No Room to Grow Your Own? Join a Community garden or CSA!
Q. Hi Mike: I live in a townhouse, don't have any land, and my attempt at growing tomatoes in containers was an abysmal failure—so I am interested in community gardening. Do you know if there are any listings of community gardens in my area? Thanks.
---Barbara in West Chester, PA
I love Community Gardens—vacant lots or other open areas that have been turned into mini-farmettes so that otherwise concrete-bound resident scan have a plot of their own to dig in. Almost everyone in the nation has a community garden or three somewhere within a reasonable distance of their work or home—but finding them can take a little digging. (Get it? "Digging?" Oh c'mon—wake up out there; it's almost Spring!)
First, contact your local County Extension Office. (Just type the word "Extension" and the name of your state into an Internet search engine; one of the first hits should be your state's web page, which will have a list of all the local offices.) The agents what staff these offices often have lists of local community gardens and people to contact about joining them. (And if you're feeling ambitious about that vacant lot tantalizing you from across the street, your local agent might help you start a new garden!) The people in charge of your local Parks and Recreation offices are also good resources for such lists.
But a lot of the community gardens in your area won't be on anyone's list. The fastest path to dirty-hand success is often to drive, walk or bike around the neighborhoods in which you live and work on a nice Saturday, look for community gardens and ask the people you see working inside who you should contact about getting in.
The best national resource is the American Community Gardening Association, a thousand-member organization whose website can connect you with THE people who know where these gardens are just about everywhere. Go to www.communitygarden.org, click on "join ACGA email list", follow the instructions, and then send an email out to the group asking for help. Your plea will be seen by lots of ACGA members—and many other people interested in community gardening.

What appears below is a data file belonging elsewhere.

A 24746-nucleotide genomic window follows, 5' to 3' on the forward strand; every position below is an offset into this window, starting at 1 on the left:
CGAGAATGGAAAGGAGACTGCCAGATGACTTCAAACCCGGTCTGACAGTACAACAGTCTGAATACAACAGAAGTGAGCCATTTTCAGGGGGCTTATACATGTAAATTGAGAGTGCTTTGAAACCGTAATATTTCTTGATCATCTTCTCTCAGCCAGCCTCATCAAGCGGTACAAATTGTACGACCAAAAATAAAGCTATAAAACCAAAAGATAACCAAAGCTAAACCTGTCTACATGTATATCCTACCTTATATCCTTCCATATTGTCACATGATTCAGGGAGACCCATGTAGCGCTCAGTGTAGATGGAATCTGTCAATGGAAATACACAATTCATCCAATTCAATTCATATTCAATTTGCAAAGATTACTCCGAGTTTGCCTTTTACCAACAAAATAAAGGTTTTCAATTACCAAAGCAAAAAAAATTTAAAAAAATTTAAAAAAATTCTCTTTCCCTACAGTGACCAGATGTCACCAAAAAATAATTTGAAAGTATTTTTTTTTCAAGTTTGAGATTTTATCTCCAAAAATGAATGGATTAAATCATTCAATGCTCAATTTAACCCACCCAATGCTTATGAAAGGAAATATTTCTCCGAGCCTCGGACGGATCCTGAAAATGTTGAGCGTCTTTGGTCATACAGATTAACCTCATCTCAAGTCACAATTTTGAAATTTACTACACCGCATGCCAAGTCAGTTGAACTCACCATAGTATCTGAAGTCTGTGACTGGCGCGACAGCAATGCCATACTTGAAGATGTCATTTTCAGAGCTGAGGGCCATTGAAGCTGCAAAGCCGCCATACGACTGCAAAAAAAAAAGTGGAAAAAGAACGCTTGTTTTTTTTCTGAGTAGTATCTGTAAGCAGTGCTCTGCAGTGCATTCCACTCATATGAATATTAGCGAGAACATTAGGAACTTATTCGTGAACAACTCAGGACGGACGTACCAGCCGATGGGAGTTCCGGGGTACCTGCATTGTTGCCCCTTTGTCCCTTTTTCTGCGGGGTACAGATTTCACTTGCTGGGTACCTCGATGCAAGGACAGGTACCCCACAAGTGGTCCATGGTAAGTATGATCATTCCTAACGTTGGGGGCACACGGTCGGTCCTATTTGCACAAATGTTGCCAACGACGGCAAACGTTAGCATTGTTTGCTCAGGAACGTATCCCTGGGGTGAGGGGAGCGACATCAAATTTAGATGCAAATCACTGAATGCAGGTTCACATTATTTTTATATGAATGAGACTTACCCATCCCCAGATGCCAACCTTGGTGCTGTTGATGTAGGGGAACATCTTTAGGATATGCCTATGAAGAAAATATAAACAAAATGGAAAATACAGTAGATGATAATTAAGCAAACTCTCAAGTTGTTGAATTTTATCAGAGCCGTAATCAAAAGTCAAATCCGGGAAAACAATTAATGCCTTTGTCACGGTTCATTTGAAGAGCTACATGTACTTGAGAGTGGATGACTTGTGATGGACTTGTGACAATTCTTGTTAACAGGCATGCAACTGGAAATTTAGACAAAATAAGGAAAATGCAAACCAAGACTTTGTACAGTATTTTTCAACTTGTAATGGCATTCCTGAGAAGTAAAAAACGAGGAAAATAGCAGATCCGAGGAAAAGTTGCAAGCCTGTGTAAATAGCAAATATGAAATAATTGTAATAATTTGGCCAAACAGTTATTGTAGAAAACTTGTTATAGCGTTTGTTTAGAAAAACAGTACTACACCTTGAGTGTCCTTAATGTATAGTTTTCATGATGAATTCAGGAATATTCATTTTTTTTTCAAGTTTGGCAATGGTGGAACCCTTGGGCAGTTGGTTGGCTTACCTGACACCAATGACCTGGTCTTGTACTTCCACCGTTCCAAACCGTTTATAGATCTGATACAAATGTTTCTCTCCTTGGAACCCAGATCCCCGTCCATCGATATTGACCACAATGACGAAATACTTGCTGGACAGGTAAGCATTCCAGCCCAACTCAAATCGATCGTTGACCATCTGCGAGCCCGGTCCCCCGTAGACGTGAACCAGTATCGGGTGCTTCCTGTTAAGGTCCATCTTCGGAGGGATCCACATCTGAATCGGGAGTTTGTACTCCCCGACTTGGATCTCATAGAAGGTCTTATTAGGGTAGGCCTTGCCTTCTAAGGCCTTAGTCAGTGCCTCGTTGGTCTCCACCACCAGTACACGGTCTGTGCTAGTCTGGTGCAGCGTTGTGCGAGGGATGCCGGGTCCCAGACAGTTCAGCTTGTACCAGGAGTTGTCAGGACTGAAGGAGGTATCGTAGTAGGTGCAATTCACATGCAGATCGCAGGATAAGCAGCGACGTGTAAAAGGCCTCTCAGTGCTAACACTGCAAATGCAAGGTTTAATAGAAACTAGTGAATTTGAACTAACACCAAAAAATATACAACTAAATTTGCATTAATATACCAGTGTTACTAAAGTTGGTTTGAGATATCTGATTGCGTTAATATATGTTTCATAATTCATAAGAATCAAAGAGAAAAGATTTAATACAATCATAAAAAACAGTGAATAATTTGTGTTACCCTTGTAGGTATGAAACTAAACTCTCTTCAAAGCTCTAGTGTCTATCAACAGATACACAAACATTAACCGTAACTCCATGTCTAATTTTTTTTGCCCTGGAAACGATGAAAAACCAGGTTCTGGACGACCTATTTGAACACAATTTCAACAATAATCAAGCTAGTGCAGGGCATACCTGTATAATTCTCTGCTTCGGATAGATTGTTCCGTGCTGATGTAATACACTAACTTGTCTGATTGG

Be specific in your subject line. Don't write something vague like "Help" or "Need Help" (We all need help; some of us more than others.) And don't leave that subject line blank. Type something like: "Looking for a community garden in Nashville" Or Waco, or Cherry Hill, or wherever you happen to be. Write a nice paragraph, re-identify the city and state in which you're interested, and remember to say thank you at the end or Adam from the Clinton Community Garden in NYC's Hell's Kitchen will yell at you.
Q. Last year on the show you talked about how to purchase locally grown organic veggies directly from the farmer. I'd like to try that this year, and recall you saying that I should place my order before the planting season begins. How can I find the local growers that participate in such programs? Thanks.
---Mike in Wilmington, DE
You're talking about "Community Supported Agriculture" or CSAs. Essentially a form of subscription farming, CSAs are a great way for non-gardeners to enjoy fresh produce all season long. You purchase a share at the beginning of the growing season and then receive a heaping helping of farm-fresh goodies each week. Every farm's details are a little different, but one thing is the same—you'll be joining other like-minded people in your community or place of business in supporting organic agriculture and local farmland preservation—and you'll enjoy the wonderfully natural rhythm of eating seasonally. Delicious dividends!
In general, a 'share' is enough produce for a family of four who eat several home-cooked meals per week, but this can vary greatly. Some farms guarantee a certain amount of food per week; others deliver an actual 'share' of that week's harvest. Pick the protocol that most appeals to you personally. And if a full share is too much, ask about buying a half-share—or sublet your subscription and share your share!
You'll likely find a number of CSAs near you; look at all your options and pick the one whose delivery schedules and drop-off sites best fit your needs. Check nearby states if you're near a line; a farm the next state over might be closer than your state's nearest farm.
OK—now the lists:
The Robyn Van En Center had been linking up to a list maintained by the USDA for many years, but budget cuts took that list down. Apparently, war trumps watermelons. But the Center has created an excellent list of their own.
A fine list is available at the Local Harvest website, www.localharvest.org.
There's a lot of overlap between the two, but some farms are only listed at one of the sites. So take the time to check both and see all your options.